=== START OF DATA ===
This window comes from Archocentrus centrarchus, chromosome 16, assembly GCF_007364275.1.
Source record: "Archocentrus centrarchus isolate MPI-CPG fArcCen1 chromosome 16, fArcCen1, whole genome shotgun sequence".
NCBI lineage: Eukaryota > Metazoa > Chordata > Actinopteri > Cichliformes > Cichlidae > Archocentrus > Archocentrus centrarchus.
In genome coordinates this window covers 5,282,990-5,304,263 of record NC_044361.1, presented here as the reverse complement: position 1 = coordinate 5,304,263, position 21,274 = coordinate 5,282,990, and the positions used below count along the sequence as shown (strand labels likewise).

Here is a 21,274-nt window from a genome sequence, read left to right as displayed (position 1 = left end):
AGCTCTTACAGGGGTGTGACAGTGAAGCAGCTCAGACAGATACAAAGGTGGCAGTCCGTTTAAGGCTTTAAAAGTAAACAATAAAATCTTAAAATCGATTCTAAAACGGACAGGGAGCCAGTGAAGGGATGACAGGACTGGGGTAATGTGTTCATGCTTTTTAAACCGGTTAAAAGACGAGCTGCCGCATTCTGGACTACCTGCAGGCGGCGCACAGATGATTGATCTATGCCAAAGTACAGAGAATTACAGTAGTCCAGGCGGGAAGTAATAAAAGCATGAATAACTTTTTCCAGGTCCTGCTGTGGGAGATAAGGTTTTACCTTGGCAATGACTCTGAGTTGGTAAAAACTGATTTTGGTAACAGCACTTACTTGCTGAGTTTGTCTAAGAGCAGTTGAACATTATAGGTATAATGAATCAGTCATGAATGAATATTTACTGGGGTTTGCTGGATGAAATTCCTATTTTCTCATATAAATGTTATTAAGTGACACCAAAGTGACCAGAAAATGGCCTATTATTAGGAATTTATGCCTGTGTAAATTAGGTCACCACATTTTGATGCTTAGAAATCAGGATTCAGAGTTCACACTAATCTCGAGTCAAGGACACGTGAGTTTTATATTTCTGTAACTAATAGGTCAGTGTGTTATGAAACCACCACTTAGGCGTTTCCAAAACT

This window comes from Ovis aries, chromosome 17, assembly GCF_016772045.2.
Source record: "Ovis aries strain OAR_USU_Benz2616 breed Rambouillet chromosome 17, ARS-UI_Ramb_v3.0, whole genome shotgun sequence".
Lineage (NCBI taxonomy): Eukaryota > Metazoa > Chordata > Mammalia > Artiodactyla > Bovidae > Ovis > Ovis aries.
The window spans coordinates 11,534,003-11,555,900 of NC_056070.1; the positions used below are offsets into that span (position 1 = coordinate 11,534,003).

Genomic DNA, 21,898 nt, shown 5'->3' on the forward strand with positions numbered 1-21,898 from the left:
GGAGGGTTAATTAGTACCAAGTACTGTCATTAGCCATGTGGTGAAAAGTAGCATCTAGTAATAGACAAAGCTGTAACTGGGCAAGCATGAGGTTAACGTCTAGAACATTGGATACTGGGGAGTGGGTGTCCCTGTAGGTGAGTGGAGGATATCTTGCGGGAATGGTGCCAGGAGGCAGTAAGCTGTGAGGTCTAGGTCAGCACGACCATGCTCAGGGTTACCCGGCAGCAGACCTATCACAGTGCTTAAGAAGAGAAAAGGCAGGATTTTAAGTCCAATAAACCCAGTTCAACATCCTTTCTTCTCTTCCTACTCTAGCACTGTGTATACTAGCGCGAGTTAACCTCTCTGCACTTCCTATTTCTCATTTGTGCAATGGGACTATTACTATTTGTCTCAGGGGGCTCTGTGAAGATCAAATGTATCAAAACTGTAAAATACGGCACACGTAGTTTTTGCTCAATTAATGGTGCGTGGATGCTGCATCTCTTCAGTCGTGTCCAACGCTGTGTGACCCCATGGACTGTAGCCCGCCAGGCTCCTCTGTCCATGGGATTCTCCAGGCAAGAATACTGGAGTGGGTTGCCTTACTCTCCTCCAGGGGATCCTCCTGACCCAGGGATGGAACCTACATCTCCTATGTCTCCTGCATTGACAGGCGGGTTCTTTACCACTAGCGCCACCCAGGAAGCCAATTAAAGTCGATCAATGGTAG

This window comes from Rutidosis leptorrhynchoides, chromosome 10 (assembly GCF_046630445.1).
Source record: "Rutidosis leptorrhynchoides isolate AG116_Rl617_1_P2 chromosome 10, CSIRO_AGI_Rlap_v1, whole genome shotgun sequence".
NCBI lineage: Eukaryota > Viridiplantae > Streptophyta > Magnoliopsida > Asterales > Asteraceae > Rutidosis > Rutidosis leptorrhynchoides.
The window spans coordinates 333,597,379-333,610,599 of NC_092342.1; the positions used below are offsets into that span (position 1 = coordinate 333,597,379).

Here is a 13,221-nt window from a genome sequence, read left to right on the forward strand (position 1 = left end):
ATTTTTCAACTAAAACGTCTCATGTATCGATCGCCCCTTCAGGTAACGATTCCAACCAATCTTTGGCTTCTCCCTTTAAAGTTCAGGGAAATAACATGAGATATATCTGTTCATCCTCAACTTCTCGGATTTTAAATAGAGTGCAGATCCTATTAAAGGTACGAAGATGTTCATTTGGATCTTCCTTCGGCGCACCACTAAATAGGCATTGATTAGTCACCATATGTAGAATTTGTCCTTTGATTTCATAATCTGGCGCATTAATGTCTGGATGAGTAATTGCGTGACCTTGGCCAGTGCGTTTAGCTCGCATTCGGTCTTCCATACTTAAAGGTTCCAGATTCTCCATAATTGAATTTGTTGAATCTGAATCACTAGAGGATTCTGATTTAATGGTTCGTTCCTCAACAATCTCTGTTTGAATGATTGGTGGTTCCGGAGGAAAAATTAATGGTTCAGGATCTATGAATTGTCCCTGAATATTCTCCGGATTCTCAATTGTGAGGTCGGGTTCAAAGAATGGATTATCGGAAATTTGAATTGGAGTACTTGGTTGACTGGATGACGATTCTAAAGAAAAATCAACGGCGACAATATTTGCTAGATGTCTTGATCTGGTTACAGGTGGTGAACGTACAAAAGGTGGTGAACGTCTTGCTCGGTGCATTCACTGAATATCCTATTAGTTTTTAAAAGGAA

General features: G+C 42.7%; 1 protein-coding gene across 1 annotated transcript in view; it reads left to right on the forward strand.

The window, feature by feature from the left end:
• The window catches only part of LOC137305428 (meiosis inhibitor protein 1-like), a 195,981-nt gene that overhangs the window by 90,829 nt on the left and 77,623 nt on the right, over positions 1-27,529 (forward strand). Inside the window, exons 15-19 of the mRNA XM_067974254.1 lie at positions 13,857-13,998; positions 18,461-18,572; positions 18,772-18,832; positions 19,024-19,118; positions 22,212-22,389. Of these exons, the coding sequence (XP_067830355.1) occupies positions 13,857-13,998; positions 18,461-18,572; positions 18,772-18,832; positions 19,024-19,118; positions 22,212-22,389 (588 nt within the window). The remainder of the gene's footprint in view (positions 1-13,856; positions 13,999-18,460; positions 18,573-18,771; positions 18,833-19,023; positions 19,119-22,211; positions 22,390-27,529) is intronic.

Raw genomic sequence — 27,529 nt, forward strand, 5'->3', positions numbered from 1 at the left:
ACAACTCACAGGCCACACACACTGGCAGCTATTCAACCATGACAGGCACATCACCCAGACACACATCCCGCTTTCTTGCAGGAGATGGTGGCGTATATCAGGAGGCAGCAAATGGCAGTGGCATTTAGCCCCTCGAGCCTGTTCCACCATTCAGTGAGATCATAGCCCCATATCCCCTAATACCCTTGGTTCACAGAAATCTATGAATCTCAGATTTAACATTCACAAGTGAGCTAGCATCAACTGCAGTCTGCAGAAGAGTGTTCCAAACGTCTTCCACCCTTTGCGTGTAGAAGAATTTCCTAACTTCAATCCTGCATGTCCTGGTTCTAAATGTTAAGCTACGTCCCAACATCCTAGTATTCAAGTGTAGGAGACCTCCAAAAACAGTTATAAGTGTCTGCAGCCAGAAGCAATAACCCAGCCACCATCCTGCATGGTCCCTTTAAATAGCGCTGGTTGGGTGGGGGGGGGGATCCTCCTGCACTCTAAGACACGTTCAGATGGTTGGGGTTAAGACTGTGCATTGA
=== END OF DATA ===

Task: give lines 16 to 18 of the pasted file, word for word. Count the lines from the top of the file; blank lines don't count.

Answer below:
The window spans coordinates 333,597,379-333,610,599 of NC_092342.1; the positions used below are offsets into that span (position 1 = coordinate 333,597,379).

Here is a 13,221-nt window from a genome sequence, read left to right on the forward strand (position 1 = left end):
ATTTTTCAACTAAAACGTCTCATGTATCGATCGCCCCTTCAGGTAACGATTCCAACCAATCTTTGGCTTCTCCCTTTAAAGTTCAGGGAAATAACATGAGATATATCTGTTCATCCTCAACTTCTCGGATTTTAAATAGAGTGCAGATCCTATTAAAGGTACGAAGATGTTCATTTGGATCTTCCTTCGGCGCACCACTAAATAGGCATTGATTAGTCACCATATGTAGAATTTGTCCTTTGATTTCATAATCTGGCGCATTAATGTCTGGATGAGTAATTGCGTGACCTTGGCCAGTGCGTTTAGCTCGCATTCGGTCTTCCATACTTAAAGGTTCCAGATTCTCCATAATTGAATTTGTTGAATCTGAATCACTAGAGGATTCTGATTTAATGGTTCGTTCCTCAACAATCTCTGTTTGAATGATTGGTGGTTCCGGAGGAAAAATTAATGGTTCAGGATCTATGAATTGTCCCTGAATATTCTCCGGATTCTCAATTGTGAGGTCGGGTTCAAAGAATGGATTATCGGAAATTTGAATTGGAGTACTTGGTTGACTGGATGACGATTCTAAAGAAAAATCAACGGCGACAATATTTGCTAGATGTCTTGATCTGGTTACAGGTGGTGAACGTACAAAAGGTGGTGAACGTCTTGCTCGGTGCATTCACTGAATATCCTATTAGTTTTTAAAAGGAA